Tying it all together: telomeres, sexual size dimorphism and the gender gap in life expectancy
10 June 2005
Medical University of Vienna, Austria
The authors provide just two explanations for the phenomenon of longer telomeres in women, oestrogen and somatic cell selection.
In January 2004 I published a third one, namely sexual size dimorphism.
Stindl R. Tying it all together: telomeres, sexual size dimorphism and the gender gap in life expectancy. Med Hypotheses 2004;62(1):151-154.
Abstract of the 'telomere-gender gap' paper, published in January 2004
20 June 2005
Medical University of Vienna
The classic explanation that women outlive men solely due to hormonal and lifestyle differences, does not withstand a critical analysis. In developed countries, the average gap in life expectancy between the sexes is 7 years. It has widened over the last decades, despite the trend of women copying the 'unhealthy' lifestyle of men. Estrogen levels in postmenopausal women are virtually identical to estrogen levels in males and can hardly explain the discrepancy. Furthermore, testosterone got its bad reputation from one study on mentally retarded men, which has to be interpreted with caution. However, sexual size dimorphism with men being the larger sex in conjunction with the limited replication potential of human somatic cells might account for higher mortality rates in males, especially at old age. The hypothesis, as presented here, is based on the well-known concept of a cellular mitotic clock, which was discovered by Leonard Hayflick almost half a century ago. The underlying counting mechanism, namely the gradual erosion of chromosome ends (telomeres) due to the end replication problem of linear DNA molecules, was first described by Alexey Olovnikov in 1971 and with minor modifications has become a widely accepted paradigm. In a recent Lancet study, an inverse correlation between mean telomere length and mortality in people has been found. In this and two other studies, it was confirmed that males do have shorter telomeres than females at the same age. This is almost certainly a consequence of men being usually taller than women, although nobody has done an investigation yet. Clearly, a larger body requires more cell doublings, especially due to the ongoing regeneration of tissues over a lifetime. Accordingly, the replicative history of male cells might be longer than that of female cells, resulting in the exhaustion of the regeneration potential and the early onset of age-associated diseases predominantly in large-bodied males. Inherited telomere length variation between unrelated individuals might have obscured a clear correlation between body height and mortality, leading to conflicting results in some studies. Finally, I propose that the secular height increase over the last decades, of about 2.5 cm per generation in the western world, has to be blamed for the widening of the gender gap in life expectancy.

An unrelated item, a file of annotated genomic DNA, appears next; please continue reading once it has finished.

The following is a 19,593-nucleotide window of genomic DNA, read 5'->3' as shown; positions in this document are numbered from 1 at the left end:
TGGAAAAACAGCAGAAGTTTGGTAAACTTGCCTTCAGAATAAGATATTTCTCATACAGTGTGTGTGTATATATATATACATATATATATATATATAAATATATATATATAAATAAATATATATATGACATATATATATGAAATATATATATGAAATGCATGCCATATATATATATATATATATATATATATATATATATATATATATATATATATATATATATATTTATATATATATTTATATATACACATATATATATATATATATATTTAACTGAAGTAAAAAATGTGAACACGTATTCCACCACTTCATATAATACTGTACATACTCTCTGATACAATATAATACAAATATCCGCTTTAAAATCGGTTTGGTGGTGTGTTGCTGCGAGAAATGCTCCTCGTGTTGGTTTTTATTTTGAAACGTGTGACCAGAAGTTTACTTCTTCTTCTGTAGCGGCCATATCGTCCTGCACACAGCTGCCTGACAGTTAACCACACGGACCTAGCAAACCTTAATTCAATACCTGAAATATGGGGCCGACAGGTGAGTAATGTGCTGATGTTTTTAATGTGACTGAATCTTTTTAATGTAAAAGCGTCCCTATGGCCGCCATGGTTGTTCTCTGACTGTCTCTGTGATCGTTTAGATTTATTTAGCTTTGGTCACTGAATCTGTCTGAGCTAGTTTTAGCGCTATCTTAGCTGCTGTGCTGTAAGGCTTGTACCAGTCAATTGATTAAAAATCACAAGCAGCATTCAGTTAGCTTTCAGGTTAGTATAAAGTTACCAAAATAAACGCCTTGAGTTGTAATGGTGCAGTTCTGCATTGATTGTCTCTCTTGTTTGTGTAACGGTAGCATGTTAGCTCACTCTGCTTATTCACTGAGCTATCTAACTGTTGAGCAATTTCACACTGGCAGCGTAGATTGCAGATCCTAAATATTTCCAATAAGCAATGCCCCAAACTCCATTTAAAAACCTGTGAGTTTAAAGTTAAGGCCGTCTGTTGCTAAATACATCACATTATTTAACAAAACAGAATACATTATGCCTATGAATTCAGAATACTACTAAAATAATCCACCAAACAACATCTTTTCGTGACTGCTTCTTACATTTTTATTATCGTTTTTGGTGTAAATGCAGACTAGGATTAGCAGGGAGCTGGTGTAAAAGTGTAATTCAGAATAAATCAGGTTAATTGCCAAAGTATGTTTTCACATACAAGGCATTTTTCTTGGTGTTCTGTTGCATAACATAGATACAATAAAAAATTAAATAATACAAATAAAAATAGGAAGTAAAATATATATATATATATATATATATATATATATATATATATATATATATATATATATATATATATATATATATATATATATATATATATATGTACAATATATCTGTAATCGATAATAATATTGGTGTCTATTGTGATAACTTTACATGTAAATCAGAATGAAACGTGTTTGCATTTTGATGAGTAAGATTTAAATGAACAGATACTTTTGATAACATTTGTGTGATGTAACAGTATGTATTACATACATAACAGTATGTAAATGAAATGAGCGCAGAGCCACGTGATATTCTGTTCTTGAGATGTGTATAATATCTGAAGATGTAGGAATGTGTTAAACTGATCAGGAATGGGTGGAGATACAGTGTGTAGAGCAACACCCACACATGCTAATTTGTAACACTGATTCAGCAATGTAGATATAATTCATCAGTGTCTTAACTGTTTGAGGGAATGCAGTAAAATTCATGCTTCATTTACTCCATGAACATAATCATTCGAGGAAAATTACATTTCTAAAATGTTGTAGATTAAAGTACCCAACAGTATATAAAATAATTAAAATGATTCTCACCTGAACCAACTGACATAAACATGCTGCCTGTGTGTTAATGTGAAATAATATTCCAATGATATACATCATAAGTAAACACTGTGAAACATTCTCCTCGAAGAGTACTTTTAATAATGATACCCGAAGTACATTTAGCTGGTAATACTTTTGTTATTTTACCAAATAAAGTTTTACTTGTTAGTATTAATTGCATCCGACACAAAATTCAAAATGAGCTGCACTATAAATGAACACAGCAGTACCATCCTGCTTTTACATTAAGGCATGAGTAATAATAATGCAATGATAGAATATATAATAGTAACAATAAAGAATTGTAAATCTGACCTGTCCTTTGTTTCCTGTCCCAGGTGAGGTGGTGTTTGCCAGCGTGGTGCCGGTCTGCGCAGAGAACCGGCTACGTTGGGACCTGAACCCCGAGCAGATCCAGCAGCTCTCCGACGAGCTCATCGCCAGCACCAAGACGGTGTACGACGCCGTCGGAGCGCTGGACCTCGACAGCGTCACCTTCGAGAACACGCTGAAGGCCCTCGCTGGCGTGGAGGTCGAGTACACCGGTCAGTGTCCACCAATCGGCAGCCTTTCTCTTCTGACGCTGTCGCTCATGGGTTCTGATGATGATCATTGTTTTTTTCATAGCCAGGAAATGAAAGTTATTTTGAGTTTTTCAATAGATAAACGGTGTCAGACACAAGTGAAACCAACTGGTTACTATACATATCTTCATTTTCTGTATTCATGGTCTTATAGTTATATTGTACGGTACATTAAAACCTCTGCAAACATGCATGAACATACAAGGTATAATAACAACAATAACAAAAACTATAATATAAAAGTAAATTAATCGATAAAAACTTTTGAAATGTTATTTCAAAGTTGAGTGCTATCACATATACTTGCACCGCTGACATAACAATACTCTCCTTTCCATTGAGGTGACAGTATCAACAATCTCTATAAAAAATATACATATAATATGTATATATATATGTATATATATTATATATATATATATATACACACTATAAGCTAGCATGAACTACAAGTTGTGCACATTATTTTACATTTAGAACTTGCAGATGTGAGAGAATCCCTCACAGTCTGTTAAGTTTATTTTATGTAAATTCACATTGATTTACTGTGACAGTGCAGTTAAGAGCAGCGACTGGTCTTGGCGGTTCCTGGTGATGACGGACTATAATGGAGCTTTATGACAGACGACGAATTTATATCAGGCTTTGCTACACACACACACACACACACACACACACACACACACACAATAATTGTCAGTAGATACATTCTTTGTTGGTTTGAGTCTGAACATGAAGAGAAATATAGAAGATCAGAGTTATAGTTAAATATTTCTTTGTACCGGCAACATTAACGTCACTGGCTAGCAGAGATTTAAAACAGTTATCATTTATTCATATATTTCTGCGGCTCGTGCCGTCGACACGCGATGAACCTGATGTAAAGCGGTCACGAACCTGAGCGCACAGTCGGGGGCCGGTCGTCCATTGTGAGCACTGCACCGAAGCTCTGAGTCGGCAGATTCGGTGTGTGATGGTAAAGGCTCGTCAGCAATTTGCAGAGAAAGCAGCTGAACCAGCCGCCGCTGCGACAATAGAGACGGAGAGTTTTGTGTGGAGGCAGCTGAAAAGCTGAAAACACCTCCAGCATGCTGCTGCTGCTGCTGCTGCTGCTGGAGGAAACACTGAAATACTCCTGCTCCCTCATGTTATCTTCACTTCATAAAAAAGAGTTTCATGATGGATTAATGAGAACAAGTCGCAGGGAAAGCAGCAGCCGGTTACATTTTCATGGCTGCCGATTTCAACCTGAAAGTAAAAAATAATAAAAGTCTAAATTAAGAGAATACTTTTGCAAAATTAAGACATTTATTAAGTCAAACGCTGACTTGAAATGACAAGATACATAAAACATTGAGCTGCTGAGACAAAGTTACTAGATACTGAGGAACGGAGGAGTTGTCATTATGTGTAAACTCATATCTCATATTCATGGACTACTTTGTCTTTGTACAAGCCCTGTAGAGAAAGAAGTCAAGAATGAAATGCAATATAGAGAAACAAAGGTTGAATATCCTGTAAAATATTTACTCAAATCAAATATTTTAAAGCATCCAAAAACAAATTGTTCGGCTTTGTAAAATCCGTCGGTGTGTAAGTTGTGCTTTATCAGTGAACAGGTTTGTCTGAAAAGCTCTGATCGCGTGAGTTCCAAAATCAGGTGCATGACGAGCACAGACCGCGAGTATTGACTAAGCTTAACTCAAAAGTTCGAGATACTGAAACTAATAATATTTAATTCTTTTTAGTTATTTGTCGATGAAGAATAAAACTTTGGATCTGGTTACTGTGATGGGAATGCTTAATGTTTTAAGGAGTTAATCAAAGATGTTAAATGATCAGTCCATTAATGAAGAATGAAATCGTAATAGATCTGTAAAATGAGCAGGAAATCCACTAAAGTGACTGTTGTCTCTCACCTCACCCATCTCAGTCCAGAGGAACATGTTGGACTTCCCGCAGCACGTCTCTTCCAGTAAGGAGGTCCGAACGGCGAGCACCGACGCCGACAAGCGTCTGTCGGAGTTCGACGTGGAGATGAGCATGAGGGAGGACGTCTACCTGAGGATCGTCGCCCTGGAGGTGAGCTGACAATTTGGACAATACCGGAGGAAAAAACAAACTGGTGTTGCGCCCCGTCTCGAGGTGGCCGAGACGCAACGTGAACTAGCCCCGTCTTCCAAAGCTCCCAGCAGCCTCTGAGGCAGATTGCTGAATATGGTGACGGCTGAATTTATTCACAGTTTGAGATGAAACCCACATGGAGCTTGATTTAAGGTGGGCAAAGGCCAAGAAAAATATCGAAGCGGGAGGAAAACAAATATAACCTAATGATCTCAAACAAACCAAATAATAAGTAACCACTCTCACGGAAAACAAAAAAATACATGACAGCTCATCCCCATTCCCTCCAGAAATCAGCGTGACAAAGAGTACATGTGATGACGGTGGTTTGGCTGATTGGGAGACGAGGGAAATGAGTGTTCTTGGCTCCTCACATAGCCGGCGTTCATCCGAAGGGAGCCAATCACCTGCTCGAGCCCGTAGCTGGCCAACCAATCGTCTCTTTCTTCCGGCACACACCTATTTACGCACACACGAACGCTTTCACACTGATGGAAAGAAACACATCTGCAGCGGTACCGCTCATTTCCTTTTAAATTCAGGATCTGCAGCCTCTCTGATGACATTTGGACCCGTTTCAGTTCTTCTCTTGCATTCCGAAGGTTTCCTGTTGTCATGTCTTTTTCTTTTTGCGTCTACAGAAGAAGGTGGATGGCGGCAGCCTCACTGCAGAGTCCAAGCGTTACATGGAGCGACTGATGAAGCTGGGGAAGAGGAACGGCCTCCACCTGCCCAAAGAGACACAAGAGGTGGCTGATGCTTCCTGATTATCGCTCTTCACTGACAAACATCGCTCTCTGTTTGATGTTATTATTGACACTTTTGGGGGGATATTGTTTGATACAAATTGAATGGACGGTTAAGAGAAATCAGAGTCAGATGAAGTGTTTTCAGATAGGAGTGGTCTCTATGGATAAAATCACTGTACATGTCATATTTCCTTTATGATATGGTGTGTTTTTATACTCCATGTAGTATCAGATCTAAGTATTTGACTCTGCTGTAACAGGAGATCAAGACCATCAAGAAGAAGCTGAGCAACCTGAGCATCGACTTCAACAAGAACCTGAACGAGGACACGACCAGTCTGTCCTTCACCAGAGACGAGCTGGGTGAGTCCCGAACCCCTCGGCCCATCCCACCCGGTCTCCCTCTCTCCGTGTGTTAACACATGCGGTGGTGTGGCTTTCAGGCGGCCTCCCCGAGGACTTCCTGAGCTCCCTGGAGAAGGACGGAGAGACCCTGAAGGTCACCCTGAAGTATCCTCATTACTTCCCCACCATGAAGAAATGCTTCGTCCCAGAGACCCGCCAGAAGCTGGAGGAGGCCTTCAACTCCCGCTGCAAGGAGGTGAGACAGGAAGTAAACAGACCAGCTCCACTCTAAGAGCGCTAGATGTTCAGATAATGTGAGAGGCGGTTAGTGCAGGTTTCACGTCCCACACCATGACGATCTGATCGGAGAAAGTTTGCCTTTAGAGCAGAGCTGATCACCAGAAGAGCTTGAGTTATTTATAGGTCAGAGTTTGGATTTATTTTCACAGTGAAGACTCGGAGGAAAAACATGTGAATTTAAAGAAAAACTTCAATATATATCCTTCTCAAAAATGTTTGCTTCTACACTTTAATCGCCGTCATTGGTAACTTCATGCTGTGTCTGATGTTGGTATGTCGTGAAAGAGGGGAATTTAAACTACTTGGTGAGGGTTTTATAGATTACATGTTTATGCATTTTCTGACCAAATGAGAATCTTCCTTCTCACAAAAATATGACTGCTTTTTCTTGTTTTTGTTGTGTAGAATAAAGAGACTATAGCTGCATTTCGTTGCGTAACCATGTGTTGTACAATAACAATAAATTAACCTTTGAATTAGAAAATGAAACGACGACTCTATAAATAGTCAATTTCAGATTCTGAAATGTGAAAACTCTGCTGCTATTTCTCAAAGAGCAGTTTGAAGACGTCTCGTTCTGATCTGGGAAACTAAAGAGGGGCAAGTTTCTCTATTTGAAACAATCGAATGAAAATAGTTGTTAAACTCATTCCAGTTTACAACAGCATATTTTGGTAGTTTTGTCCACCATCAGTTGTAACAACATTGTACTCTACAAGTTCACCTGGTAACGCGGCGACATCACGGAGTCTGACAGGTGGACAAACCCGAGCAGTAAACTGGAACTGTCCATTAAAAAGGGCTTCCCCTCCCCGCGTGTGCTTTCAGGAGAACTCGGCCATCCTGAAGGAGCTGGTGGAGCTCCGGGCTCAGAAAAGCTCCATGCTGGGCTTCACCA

Med Hypotheses. 2004;62(1):151-4.
Tying it all together: telomeres, sexual size dimorphism and the gender gap in life expectancy.